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Performance - Noise Immunity

While I had things set up in Location A, I also ran noise immunity (or susceptibility) tests. I used two noise sources: a compact travel hairdryer (broadband noise) ; and a halogen floor lamp with dimmer (impulse noise). For a worst-case test, I moved the tested adapters to a non-surge-protected outlet strip and plugged the noise source into the same strip.

My previous experiences had shown HomePlug AV products to be more susceptible to impulse than broadband noise. But when I started an IxChariot stream then ramped the floor lamp up and down with the dimmer, I didn't see any effect on the plot.

Using the hairdryer, however, was a different story. Figure 9 shows an almost 20% drop in throughput with the broadband noise source on. The good news is that throughput recovered within a second or so once the noise stopped.

Belkin broadband noise effect

Figure 9: Belkin broadband noise effect

With the NETGEAR pair, however, the opposite was true. Figure 10 shows an IxChariot plot for the NETGEAR adapters. The hairdryer had no observable effect on throughput when it was turned on an off during the 10 - 20 second part of the plot. But you can clearly see throughput knocked down by, again, almost 20% when the lamp dimmer was ramped up and down. Note that recovery time took seconds after the lamp was turned off.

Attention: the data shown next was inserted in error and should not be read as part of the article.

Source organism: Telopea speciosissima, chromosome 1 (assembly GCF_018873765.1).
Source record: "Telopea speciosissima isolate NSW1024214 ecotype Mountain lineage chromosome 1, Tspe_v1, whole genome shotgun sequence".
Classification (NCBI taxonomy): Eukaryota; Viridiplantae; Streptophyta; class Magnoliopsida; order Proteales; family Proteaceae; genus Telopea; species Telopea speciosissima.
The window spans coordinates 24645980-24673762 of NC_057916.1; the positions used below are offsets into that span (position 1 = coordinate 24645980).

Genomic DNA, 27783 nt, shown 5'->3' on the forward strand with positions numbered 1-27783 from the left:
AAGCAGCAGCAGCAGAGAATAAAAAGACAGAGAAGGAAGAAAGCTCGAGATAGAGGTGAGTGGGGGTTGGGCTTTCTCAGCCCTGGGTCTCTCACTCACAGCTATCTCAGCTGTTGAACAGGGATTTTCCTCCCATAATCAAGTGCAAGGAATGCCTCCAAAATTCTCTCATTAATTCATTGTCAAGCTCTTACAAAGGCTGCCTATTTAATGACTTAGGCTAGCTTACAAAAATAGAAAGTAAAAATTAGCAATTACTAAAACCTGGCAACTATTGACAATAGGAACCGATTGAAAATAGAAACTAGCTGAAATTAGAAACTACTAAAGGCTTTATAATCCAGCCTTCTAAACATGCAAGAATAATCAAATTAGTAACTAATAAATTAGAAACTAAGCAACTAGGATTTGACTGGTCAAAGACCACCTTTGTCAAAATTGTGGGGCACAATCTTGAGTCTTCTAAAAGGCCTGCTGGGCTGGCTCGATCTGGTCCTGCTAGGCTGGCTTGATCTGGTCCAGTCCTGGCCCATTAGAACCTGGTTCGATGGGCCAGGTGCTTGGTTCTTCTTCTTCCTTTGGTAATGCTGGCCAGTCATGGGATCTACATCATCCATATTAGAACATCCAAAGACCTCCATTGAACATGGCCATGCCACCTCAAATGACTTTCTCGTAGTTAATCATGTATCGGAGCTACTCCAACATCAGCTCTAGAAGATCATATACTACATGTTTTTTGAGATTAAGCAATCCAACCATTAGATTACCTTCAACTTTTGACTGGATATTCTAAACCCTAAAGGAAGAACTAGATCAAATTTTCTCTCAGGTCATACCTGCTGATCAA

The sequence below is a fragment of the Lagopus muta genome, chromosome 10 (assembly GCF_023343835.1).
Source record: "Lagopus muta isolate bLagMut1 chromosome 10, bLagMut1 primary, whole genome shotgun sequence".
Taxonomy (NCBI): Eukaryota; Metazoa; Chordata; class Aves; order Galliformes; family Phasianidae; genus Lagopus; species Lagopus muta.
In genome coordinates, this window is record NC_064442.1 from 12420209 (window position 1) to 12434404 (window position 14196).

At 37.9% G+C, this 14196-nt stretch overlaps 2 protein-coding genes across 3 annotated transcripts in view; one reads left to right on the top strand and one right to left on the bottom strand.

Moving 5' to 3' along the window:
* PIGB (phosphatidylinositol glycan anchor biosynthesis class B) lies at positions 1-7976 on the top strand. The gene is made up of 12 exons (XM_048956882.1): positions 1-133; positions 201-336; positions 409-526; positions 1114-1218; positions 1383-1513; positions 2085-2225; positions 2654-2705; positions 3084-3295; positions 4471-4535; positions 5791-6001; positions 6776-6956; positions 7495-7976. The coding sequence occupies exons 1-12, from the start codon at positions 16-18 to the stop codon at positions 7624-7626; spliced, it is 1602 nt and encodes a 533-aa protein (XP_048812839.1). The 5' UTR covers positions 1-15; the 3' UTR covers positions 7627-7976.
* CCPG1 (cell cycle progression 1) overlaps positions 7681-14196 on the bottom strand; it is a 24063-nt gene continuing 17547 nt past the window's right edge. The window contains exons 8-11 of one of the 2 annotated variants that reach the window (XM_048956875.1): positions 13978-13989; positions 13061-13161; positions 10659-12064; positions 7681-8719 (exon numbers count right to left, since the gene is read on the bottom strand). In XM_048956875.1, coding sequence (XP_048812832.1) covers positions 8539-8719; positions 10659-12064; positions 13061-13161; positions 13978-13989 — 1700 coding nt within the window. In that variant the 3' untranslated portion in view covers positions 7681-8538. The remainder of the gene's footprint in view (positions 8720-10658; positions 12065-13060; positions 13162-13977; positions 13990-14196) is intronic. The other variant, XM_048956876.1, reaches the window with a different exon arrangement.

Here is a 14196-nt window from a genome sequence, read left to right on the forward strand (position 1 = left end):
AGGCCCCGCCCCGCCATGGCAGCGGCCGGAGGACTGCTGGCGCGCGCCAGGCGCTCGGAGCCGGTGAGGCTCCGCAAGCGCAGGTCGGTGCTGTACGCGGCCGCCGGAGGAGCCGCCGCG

NETGEAR impulse noise effect

Figure 10: NETGEAR impulse noise effect


I only ran a quick interoperability check with a NETGEAR XAV1004 and a Belkin adapter plugged into the same wall outlet in my office. Figure 11 shows I got just shy of 44 Mbps vs. the 60 Mbps obtained between the two NETGEAR HomePlug AV adapters. Not bad, but not as good as, at least the two NETGEAR adapters paired up.

Belkin, NETGEAR Interoperability - Location A
Click to enlarge image

Figure 11: Belkin, NETGEAR Interoperability - Location A

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